## Abstract

We investigate the performance of carrier phase estimation (CPE) and digital backward propagation (DBP) in compensating fiber nonlinearity for 224Gbps polarization-multiplexed quadrature-amplitude-modulation coherent systems with level of 4 and 16 (PM-4-QAM and PM-16-QAM) over standard single-mode fiber (SSMF) uncompensated link. The results from numerical simulation show the individual performance of CPE and DBP as well as their mutual influence. With DBP compensation, required CPE tap number for optimal performance can be reduced by 50% for 4-QAM signal and 67% for 16-QAM signal compared to linear compensation. On the other hand, employing CPE compensation after DBP also allows to reduce DBP steps. In the mentioned PM-16-QAM system, 60% reduction in the required number of DBP steps to achieve BER=10^{−3} is possible, with a step-size of 200km, which reveals great potential to reduce the complexity for future real time implementation.

© 2012 Optical Society of America

## 1. Introduction

Compensation of fiber transmission impairments by using digital signal processing (DSP) in combination with coherent receivers has become the most advantageous technique for high-speed long-haul optical transmission [1], especially for systems with high-order modulation formats such as polarization-multiplexed m-ary quadrature amplitude modulation (PM-m-QAM, where m=4 and 16 have been widely used), which attract more and more attention due to their capability of increasing the spectral efficiency [2]. Standard DSP setups include compensation of fiber linear effects such as chromatic dispersion (CD) and polarization mode dispersion (PMD). Normally CD can be compensated by either frequency or time domain filters [1, 3] and PMD mitigation can be carried out by constant modulus algorithm (CMA) [4, 5]. However, this cannot avoid performance degradation due to the phase shift caused by fiber nonlinearity [6] or the frequency mismatch of local oscillation (LO) laser [7].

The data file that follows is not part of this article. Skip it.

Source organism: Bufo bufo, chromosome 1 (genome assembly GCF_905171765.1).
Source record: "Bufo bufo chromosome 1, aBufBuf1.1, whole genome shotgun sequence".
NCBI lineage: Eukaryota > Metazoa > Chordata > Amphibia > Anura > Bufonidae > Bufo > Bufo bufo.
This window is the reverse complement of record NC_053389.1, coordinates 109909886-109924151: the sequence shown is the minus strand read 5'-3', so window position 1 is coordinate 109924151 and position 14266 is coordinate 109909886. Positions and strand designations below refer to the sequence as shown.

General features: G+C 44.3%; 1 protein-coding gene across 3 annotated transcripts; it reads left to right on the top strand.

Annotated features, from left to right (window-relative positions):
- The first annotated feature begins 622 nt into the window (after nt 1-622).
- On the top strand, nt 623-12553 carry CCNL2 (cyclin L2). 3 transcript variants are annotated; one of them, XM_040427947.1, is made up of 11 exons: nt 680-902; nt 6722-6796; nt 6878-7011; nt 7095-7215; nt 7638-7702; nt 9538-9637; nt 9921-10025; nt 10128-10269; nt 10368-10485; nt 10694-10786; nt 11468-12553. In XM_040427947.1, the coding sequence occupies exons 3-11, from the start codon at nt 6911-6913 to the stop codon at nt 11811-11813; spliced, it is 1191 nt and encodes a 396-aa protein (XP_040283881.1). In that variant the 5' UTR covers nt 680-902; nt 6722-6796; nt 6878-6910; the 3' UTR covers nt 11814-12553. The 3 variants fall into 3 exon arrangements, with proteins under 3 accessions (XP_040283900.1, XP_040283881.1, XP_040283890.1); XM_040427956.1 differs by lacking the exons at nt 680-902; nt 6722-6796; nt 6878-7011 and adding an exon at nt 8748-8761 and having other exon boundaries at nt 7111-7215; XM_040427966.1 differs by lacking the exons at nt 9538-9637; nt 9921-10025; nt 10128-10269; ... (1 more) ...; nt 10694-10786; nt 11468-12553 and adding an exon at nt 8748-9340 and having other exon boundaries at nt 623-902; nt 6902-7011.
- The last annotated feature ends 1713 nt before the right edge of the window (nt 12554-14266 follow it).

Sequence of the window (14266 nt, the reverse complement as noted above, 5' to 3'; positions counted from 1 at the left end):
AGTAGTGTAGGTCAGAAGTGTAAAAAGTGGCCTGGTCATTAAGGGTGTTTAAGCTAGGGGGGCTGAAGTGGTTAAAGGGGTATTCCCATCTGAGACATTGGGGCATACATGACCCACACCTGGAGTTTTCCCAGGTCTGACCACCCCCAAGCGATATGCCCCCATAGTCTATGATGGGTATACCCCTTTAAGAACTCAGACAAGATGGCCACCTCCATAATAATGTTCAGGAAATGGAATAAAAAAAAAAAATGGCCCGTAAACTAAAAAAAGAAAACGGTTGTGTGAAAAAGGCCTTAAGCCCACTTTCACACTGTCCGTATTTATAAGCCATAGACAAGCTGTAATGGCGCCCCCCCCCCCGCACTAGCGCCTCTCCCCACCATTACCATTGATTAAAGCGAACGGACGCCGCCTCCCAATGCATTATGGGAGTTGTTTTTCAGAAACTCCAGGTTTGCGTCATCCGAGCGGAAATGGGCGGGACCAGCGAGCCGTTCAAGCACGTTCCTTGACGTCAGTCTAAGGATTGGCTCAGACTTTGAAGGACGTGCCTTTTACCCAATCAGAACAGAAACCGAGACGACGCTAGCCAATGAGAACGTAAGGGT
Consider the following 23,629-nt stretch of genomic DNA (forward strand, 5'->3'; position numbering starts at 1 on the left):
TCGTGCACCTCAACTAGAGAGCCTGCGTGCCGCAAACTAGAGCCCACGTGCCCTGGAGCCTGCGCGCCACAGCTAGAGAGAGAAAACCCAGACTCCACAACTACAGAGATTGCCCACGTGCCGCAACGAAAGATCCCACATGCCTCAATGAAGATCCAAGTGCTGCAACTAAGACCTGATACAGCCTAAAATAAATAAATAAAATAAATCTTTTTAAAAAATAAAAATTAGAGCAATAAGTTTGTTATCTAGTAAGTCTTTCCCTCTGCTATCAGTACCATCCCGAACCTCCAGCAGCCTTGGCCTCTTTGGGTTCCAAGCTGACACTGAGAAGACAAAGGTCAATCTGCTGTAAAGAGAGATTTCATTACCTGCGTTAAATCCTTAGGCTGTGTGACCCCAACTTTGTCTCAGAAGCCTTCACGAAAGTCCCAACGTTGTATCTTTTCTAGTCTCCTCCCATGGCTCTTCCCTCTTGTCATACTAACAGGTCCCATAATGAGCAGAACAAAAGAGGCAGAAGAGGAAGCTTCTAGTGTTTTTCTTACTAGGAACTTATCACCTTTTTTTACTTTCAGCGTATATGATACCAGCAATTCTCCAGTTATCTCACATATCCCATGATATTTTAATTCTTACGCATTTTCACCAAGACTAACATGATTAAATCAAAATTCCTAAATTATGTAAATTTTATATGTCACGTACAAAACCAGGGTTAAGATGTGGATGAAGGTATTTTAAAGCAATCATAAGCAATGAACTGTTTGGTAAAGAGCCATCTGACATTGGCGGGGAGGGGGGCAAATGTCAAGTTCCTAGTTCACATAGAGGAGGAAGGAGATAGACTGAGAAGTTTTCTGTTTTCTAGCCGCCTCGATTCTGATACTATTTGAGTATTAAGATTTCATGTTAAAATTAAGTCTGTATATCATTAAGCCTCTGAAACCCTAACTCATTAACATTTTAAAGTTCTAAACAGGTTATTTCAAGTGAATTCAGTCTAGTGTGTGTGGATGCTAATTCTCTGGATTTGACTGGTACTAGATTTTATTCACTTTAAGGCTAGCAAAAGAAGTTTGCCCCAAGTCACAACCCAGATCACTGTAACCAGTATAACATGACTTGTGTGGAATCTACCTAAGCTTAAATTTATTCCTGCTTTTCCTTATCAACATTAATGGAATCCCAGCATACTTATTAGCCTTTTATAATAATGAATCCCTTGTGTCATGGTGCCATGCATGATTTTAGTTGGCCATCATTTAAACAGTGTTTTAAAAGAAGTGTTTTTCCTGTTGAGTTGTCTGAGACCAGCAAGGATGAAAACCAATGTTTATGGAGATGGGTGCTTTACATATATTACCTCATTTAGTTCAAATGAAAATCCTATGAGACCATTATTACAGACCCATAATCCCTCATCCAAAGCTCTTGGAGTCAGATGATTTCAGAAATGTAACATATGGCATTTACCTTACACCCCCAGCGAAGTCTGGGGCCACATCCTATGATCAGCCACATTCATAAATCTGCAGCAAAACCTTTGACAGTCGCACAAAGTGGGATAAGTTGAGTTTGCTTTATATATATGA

As such, effective carrier phase estimation (CPE) equalization is also an essential part in coherent receivers to suppress the laser phase noise [8]. Well-known Viterbi-and-Viterbi algorithm has been mostly used for m-ary phase shift keying (m-PSK) signals but the decision-directed (DD) algorithm performs better for higher-order QAM signals. Prior works have also successfully demonstrated the mitigation of average phase variation from cross-phase modulation (XPM) by optimizing the averaging window length in CPE according to experienced XPM strength [9–11]. In case of low nonlinearity accumulation during transmission, the system performance can be clearly improved by CPE. However, this benefit of CPE degrades for strong nonlinear signal distortion as an average phase de-rotation becomes insufficient to compensate the nonlinear phase shift caused by self-phase modulation (SPM). On the other hand, algorithms based on digital backward propagation (DBP) have shown to effectively enable nonlinear compensation [12, 13]. Nevertheless, as the DBP technique uses split-step Fourier method (SSFM), actual DBP implementation is currently extremely challenging due to its complexity in terms of fast Fourier transform (FFT) operations. In order to enhance the computational efficiency of DBP, recent research has dedicated to reducing the number of DBP steps by either shifting the nonlinear calculation point [14,15], employing filtered-DBP [16–18] or perturbation-DBP [19], which reduces the number of DBP steps up to 80%.

In this paper, we numerically investigate the ability of nonlinear mitigation with both DBP and CPE compensation. Our CPE is implemented by the DD algorithm but can be also implemented by other methods. The performance of various DBP step sizes and CPE tap length as well as their mutual influence is evaluated in 224Gbps PM-4-QAM and PM-16-QAM systems over an uncompensated standard single-mode fiber (SSMF) link. Considerable reduction in required DBP steps has been shown in the presence of CPE compensation.